Delicious Beef Recipes
- Marinated Ribeye Steaks
- Grilled Steak Tacos, Hawaiian Style
- 30-Minute Steak Teriyaki
- Steak with Chimichurri Sauce Recipe
- Easy Salisbury Steak with Gravy
- Beef Tenderloin Roast with Red Wine Sauce
Commonly Asked Questions
There are many cuts of steak, including ribeye, filet mignon, New York strip, sirloin, T-bone, and porterhouse, among others. Each cut comes from a different part of the cow and has its own unique flavor, tenderness, and characteristics.
Marinating steak can enhance its flavor and tenderness. Acidic marinades (using ingredients like vinegar or citrus) can help tenderize the meat, while other ingredients add flavor. Marinating times can vary from a few hours to overnight, depending on the cut and the recipe.
Yes, letting the steak rest after cooking is important. This allows the juices to redistribute throughout the meat, making it juicier and more flavorful. Resting for around 5-10 minutes under a tented foil is recommended.
Dry-aged steaks are aged in a controlled environment with controlled humidity for an extended period, resulting in enhanced flavor and tenderness due to moisture loss. Wet-aged steaks are aged in vacuum-sealed packaging, preserving their moisture content but still allowing for some aging-related changes.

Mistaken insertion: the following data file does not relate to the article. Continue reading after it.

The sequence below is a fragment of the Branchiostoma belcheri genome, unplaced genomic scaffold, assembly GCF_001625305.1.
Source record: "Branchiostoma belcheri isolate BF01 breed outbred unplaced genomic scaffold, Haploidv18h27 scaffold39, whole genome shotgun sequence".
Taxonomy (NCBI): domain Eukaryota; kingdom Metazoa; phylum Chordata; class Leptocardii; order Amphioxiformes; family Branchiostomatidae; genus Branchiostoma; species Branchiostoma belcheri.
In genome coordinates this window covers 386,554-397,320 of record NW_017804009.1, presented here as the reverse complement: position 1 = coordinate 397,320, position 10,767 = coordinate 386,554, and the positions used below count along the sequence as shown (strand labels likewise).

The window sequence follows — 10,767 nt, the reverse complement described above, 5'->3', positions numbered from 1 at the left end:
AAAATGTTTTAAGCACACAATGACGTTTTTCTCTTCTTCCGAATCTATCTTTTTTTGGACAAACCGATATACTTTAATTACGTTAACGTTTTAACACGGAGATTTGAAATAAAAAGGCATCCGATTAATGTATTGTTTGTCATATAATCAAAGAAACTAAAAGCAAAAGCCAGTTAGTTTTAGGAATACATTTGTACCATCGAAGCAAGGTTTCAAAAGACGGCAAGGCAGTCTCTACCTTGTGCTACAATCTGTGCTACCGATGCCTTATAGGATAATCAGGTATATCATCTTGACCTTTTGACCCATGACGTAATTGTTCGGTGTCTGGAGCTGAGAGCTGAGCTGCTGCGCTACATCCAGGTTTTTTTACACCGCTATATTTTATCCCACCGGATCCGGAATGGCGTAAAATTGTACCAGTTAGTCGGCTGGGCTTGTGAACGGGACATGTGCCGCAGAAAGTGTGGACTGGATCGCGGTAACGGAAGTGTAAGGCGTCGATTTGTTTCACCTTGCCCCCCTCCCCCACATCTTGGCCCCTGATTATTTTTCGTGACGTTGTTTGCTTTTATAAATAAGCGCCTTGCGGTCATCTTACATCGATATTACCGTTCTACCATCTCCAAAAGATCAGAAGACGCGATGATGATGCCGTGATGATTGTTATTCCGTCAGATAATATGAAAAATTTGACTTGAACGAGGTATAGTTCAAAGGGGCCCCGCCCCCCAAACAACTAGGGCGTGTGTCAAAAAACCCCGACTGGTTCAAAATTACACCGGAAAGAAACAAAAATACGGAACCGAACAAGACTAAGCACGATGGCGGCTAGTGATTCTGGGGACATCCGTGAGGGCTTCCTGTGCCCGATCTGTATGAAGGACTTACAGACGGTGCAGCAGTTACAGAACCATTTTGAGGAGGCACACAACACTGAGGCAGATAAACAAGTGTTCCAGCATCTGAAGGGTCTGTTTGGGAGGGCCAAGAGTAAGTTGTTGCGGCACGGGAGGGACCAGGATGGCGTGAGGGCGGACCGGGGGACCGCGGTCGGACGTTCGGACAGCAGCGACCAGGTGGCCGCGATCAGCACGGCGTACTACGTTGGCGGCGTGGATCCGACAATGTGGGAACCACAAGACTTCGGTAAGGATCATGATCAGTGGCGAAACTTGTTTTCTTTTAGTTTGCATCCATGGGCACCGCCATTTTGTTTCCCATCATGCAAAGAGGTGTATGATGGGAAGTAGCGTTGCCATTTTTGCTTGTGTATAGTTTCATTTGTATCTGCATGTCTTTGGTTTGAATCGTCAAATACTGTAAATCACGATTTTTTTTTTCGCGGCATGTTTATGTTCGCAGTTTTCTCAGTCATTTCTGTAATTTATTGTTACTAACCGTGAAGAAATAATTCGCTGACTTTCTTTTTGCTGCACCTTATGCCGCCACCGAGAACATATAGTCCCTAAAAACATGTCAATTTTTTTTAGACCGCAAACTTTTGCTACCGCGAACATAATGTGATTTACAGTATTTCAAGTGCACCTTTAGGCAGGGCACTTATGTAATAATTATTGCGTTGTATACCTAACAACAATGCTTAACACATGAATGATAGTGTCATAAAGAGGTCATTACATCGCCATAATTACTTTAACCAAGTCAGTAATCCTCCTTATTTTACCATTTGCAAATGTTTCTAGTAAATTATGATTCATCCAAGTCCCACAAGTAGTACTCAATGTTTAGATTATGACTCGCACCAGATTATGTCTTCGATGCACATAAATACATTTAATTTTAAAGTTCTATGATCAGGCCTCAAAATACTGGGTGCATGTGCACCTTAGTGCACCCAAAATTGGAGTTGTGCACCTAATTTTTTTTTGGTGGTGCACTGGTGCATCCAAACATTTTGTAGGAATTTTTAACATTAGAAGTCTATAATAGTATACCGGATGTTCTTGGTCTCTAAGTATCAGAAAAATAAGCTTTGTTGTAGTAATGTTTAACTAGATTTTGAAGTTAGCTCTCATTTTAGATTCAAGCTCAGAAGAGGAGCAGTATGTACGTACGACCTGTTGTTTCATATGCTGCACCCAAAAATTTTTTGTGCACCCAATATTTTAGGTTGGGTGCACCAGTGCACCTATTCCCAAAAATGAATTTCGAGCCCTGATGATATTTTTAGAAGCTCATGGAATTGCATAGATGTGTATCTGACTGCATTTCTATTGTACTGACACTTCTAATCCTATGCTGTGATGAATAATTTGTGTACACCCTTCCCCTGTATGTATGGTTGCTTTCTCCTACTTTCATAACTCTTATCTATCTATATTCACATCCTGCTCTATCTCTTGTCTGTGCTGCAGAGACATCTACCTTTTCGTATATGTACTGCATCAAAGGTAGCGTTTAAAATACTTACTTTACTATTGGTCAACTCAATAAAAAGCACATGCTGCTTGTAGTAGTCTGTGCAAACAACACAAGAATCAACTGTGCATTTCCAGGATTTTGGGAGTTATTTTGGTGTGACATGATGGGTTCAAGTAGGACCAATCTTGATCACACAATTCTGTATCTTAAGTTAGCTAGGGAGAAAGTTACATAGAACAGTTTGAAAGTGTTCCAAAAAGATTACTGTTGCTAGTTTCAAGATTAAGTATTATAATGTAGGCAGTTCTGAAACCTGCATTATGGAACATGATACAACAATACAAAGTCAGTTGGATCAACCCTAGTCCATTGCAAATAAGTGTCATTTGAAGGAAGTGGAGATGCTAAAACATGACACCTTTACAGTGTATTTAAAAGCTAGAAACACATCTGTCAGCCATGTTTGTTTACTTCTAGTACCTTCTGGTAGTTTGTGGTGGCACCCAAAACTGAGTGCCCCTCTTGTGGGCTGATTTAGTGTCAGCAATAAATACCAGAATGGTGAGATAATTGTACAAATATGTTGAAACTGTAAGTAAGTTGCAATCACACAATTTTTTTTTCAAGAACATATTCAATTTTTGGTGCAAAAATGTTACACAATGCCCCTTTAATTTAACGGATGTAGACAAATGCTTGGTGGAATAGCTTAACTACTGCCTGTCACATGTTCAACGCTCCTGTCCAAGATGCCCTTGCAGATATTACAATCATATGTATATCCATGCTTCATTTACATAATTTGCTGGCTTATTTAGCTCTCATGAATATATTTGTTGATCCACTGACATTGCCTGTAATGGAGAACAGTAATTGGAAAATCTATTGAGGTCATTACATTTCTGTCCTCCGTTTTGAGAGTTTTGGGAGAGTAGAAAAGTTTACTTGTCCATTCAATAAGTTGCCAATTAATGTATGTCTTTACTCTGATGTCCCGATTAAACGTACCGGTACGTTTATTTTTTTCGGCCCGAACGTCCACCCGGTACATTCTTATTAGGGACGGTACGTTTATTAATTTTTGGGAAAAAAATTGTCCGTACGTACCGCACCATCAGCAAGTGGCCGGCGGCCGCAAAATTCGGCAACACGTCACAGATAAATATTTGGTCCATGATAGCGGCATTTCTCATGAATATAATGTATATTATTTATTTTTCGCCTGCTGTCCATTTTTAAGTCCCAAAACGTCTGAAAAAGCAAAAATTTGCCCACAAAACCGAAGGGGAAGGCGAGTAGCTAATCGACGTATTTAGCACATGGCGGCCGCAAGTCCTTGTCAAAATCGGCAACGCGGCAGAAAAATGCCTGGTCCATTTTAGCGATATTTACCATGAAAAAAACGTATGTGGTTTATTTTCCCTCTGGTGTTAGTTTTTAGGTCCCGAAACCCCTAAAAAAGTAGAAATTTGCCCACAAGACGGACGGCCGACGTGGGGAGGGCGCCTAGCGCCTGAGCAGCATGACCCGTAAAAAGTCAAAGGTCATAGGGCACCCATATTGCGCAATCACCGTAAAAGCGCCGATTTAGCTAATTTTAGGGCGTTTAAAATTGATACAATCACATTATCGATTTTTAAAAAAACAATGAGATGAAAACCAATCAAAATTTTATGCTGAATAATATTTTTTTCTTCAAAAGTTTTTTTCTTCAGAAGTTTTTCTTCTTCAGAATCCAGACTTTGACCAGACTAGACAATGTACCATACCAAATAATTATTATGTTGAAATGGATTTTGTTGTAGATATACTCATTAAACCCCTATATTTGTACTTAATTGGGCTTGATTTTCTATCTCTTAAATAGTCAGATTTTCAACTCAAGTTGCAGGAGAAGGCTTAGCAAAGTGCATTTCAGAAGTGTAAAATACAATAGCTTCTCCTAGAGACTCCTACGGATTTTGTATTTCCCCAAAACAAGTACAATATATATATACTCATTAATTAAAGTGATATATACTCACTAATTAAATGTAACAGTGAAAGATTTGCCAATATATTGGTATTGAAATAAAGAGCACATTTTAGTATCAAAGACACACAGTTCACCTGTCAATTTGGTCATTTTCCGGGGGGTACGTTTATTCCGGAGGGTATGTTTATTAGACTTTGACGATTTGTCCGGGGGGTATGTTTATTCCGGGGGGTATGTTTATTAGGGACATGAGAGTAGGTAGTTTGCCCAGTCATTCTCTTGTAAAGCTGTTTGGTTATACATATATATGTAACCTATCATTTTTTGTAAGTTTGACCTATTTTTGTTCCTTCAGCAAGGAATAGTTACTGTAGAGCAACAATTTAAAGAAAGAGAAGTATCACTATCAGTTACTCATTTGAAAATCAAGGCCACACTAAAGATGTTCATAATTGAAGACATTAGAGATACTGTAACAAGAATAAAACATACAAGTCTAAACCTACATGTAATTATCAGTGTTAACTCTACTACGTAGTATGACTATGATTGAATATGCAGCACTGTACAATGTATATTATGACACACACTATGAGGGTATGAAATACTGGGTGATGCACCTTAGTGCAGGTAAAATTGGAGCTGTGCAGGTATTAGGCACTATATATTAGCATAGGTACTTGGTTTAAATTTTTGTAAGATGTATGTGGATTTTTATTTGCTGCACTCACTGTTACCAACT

Grass-fed beef comes from cattle that primarily graze on grass and forage. This can result in a leaner meat with a slightly tougher texture due to less fat. Grain-fed beef comes from cattle that are raised on a diet of grains, which can contribute to more marbling and a different taste and texture.
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How to Cook Steak Perfectly | Recipe
- ½ cup extra virgin olive oil
- ½ cup red wine vinegar
- ½ cup finely chopped cilantro
- ⅓ cup finely chopped parsley
- ¼ cup finely chopped onion
- 5 garlic cloves, peeled and minced
- 1 TB fresh or dried oregano
- 1 ½ tsp kosher salt, not fine table salt
- ¼ tsp crushed red pepper
- For Steaks: 4 ribeye or New York steaks, at least 1″ thick, garlic powder, kosher salt, and freshly ground black pepper